Encouragingly, many emergency procurement best practices are being implemented as part of the disaster response. This is especially true in the case of establishing emergency communication and coordination in the first few days after the disaster. For instance, mobile network operator Digicel is rolling out charging facilities and moving to reconnect remote islands, working with Government and local companies to get technical staff to these areas. Huawai, and other key vendors have provided technical resources and equipment to assist Digicel. Additionally, with the Government leading response efforts through the National Disaster Management Office (NDMO) and the Vanuatu Humanitarian Team, all clusters have been requested to share information on activities, assessments, and arrivals of international agencies to NDMO (UN OCHA 17 March). UNOCHA has created a Humanitarian Response Page as the central site for the collection information in support of coordinated efforts.

  With the humanitarian community rallying to support the humanitarian response, there is critical need for greater coordination efforts to manage the large-scale assistance so that international actors do not overwhelm local capacity. The UN Disaster Assessment and Coordination team are in Port Vile to support the coordination of incoming humanitarian assistance. The communications infrastructure is slowly being built back up in coordination with DFAT Crisis Response to avoid duplication. Updates of network and service availability are being communicated through Digicel Vanuatu’s Facebook page.

  Innovative approaches have also facilitated communications with communities, such as UNOCHA’s MicroMappers which support the UN’s rapid damage assessment efforts. Crisis-mappers monitor tweets about the storm, identifying the pictures and videos of damages that will be collected for UNOCHA for responders on the ground. In other areas, Nethope is working with the Emergency Telecommunication Cluster to assess ICT needs of the response community.

  Agencies are being asked to send information on distribution of equipment to the Logistics Cluster as a way to record and track current and expected stocks that will determine what is needed once assessments are complete. Yet, even though relief flights have been able to land in Port Vila, aid workers on the ground are increasingly concerned that these supplies cannot be distributed until the infrastructure is made accessible and safe. Current assessments by Save the Children’s Vanuatu director Tom Skirrow suggests that the logistical challenges are even worse than Typhoon Haiyan, which struck the Philippines in 2013.

  The rebuilding efforts will clearly be immense and the effects of the storm will no doubt be felt for years to come. Increasingly, there is a greater recognition for recovery efforts to be shared responsibly at the global level. This was precisely the aim of the World Conference on Disaster Risk Reduction, held in Sandai, Japan, incidentally held at the time Cyclone Pam hit Vanuatu. The conference sought to bring more coherent and integrated disaster risk reduction (DRR) frameworks to build upon the Hyogo Framework for Action (2005) and promote a more people-centred perspective approach to DDR.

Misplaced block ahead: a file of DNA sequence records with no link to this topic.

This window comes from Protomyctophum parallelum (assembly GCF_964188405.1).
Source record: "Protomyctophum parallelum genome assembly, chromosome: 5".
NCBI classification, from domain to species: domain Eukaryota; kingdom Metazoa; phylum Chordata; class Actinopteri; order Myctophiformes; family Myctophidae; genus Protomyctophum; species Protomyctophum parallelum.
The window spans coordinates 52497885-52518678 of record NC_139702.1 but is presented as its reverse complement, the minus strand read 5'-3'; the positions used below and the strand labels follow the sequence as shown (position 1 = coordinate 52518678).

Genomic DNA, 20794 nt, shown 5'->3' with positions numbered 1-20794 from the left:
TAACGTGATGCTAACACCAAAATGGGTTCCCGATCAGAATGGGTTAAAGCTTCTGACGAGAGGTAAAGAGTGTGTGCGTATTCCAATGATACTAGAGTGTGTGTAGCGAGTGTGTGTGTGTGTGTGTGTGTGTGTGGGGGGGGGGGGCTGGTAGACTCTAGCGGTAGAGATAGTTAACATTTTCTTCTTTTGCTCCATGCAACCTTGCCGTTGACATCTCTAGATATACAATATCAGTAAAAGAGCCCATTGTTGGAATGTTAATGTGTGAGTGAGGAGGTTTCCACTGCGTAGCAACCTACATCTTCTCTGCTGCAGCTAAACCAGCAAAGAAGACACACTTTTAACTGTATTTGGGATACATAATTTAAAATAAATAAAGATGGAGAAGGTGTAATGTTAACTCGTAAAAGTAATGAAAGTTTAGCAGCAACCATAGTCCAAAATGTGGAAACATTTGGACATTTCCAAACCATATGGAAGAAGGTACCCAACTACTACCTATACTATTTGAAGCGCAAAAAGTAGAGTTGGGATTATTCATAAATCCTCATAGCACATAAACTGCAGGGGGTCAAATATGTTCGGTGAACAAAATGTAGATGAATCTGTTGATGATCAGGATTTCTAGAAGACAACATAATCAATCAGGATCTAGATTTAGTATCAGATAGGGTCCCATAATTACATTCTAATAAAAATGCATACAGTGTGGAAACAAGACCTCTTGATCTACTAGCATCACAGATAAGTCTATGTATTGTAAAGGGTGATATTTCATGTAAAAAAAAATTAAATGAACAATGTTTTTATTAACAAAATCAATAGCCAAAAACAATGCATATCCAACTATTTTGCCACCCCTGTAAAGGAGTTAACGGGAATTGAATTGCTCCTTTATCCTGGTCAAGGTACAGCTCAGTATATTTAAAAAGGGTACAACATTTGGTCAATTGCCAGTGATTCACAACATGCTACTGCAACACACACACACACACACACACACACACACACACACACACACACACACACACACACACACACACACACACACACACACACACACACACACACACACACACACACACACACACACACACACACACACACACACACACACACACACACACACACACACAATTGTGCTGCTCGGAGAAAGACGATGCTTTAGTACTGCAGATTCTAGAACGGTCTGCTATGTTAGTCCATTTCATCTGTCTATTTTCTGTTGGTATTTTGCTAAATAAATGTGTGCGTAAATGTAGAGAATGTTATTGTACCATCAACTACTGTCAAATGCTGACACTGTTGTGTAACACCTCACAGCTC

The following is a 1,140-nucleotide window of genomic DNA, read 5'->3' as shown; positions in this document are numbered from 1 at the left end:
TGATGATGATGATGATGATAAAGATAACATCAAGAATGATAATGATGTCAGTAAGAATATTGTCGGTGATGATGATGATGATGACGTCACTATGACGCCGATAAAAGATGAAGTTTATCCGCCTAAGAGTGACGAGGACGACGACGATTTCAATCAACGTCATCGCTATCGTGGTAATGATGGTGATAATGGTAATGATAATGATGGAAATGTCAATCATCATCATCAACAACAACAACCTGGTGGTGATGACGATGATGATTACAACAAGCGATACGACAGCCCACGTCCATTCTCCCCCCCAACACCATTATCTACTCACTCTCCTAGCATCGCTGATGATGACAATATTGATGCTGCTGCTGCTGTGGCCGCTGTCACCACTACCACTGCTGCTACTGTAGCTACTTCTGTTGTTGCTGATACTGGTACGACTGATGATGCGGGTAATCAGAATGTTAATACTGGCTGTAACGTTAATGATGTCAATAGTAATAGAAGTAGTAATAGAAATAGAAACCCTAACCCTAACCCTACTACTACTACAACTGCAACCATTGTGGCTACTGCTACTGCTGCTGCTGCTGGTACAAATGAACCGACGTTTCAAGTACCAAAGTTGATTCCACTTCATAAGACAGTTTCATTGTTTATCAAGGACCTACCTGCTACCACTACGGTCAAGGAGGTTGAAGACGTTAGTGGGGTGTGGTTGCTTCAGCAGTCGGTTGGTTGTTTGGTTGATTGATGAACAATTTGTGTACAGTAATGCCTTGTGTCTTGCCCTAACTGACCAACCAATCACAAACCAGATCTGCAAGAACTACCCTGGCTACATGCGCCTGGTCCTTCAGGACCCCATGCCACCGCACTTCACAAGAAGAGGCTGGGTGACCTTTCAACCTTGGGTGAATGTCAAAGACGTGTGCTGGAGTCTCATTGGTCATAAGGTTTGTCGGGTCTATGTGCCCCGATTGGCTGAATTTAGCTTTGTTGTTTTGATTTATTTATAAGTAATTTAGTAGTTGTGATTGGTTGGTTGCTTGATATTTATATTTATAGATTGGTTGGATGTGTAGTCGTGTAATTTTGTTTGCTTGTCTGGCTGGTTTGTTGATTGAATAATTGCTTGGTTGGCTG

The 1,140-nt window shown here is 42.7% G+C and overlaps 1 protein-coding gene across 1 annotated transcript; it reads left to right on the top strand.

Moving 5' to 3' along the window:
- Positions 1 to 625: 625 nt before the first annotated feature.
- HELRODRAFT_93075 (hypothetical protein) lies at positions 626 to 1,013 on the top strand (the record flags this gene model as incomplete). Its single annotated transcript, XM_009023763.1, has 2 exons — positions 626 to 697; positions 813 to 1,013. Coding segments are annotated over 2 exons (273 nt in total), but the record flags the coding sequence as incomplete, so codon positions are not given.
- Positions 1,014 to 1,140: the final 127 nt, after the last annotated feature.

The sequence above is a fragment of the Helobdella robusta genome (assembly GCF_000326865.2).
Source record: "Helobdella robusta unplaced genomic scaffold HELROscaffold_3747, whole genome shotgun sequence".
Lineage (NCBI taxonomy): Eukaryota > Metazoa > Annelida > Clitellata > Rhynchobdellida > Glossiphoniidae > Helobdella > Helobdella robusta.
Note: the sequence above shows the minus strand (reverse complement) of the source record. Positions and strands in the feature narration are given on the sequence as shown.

It is prudent to keep in mind the seven global targets agreed at the conference:

  1. Substantially reduce global disaster mortality by 2030, aiming to lower average per 100,000 global mortality between 2020-2030 compared to 2005-2015.

  2. Substantially reduce the number of affected people globally by 2030, aiming to lower the average global figure per 100,000 between 2020-2030 compared to 2005-2015.

  3. Reduce direct disaster economic loss in relation to global gross domestic product (GDP) by 2030.

  4. Substantially reduce disaster damage to critical infrastructure and disruption of basic services, among them health and educational facilities, including through developing their resilience by 2030.

  5. Substantially increase the number of countries with national and local disaster risk reduction strategies by 2020.

  6. Substantially enhance international cooperation to developing countries through adequate and sustainable support to complement their national actions for implementation of this framework by 2030.

  7. Substantially increase the availability of and access to multi-hazard early warning systems and disaster risk information and assessments to the people by 2030.


  Committed financial investment and political leadership is needed to bring these goals to practical reality. Cyclone Pam is a timely reminder that much more needs to be done to reduce vulnerability to storms in order to prevent a disaster. By investing now to build resilience more concrete steps can be taken to empower communities to better protect their livelihoods, respond to emergencies, and transform future development outcomes.